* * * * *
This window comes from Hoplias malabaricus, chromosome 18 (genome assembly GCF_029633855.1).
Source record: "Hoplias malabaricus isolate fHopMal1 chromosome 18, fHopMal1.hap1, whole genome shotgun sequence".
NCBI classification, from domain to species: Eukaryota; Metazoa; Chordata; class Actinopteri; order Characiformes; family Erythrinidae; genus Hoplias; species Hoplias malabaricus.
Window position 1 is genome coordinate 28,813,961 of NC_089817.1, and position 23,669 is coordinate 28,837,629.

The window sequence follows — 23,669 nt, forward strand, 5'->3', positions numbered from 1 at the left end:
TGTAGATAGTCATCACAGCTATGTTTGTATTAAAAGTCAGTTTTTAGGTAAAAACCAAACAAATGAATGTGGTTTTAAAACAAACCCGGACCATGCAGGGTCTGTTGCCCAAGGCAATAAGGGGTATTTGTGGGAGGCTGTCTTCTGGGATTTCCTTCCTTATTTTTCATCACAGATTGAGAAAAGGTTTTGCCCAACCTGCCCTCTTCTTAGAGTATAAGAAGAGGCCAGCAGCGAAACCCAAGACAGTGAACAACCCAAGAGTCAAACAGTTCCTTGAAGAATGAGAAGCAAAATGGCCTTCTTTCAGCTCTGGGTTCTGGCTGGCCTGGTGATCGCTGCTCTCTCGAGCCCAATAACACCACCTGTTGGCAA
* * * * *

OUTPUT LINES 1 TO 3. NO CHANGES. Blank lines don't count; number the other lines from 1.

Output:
This window comes from Hoplias malabaricus, chromosome 18 (genome assembly GCF_029633855.1).
Source record: "Hoplias malabaricus isolate fHopMal1 chromosome 18, fHopMal1.hap1, whole genome shotgun sequence".
NCBI classification, from domain to species: Eukaryota; Metazoa; Chordata; class Actinopteri; order Characiformes; family Erythrinidae; genus Hoplias; species Hoplias malabaricus.